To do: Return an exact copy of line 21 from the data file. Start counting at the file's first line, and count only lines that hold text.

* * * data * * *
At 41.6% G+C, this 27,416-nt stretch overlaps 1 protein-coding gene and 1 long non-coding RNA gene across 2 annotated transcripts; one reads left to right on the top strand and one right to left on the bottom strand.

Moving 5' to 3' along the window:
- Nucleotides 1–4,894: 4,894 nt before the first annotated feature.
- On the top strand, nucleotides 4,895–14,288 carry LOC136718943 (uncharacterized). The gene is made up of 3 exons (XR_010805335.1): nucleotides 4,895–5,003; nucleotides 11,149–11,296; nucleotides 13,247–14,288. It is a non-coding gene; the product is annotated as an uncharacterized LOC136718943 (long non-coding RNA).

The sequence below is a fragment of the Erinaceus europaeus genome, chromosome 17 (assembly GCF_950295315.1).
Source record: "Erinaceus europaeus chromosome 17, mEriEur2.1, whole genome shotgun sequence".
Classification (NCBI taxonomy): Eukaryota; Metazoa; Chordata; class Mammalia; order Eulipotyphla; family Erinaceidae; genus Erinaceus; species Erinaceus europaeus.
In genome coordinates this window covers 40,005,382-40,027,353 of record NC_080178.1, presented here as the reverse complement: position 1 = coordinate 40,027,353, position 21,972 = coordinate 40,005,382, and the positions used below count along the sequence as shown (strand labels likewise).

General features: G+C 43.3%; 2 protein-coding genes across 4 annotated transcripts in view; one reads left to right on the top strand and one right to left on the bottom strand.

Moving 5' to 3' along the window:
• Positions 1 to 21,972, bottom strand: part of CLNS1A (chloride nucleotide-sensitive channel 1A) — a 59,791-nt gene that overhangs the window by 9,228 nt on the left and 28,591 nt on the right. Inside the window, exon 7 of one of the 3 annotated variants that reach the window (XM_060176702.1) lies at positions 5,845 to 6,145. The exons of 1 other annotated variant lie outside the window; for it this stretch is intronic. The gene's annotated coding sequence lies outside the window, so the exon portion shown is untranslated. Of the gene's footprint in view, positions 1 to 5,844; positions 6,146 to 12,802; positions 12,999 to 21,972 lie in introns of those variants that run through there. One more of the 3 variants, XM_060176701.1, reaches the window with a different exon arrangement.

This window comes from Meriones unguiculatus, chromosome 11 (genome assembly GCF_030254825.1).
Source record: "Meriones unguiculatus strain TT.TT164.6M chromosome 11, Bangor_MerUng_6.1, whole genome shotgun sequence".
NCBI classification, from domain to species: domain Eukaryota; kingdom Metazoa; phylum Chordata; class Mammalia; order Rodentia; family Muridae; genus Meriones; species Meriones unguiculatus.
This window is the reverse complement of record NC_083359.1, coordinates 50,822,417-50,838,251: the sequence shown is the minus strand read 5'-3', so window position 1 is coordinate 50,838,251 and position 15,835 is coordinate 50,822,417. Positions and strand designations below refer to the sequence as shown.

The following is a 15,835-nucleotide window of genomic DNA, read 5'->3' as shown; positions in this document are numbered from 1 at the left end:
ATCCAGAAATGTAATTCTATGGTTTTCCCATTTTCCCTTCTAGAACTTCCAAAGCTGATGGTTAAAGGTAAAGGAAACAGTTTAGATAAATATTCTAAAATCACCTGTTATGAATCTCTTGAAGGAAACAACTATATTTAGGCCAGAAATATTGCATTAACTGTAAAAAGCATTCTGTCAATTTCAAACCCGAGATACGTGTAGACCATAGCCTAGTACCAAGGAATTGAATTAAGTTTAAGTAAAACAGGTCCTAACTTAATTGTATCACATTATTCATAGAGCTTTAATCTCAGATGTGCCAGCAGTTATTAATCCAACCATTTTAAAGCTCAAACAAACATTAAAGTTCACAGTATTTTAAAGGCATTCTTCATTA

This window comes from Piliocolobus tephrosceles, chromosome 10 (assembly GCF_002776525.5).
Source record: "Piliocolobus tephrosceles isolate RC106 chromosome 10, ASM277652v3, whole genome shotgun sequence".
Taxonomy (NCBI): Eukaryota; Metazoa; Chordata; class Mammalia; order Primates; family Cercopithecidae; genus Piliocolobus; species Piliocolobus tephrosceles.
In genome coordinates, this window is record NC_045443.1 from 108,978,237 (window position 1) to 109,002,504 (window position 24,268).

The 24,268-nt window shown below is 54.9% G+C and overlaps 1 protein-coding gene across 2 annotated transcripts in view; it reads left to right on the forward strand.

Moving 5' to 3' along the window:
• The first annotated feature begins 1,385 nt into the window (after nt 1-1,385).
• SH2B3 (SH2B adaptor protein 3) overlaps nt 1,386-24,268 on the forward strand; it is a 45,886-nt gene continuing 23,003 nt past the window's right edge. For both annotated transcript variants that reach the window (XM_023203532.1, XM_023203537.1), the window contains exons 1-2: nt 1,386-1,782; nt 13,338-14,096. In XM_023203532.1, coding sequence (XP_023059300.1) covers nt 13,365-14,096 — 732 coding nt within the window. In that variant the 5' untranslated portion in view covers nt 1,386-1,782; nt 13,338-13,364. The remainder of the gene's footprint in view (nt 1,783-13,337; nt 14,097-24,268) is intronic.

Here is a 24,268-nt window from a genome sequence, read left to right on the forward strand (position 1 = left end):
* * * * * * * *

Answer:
In genome coordinates, this window is record NC_045443.1 from 108,978,237 (window position 1) to 109,002,504 (window position 24,268).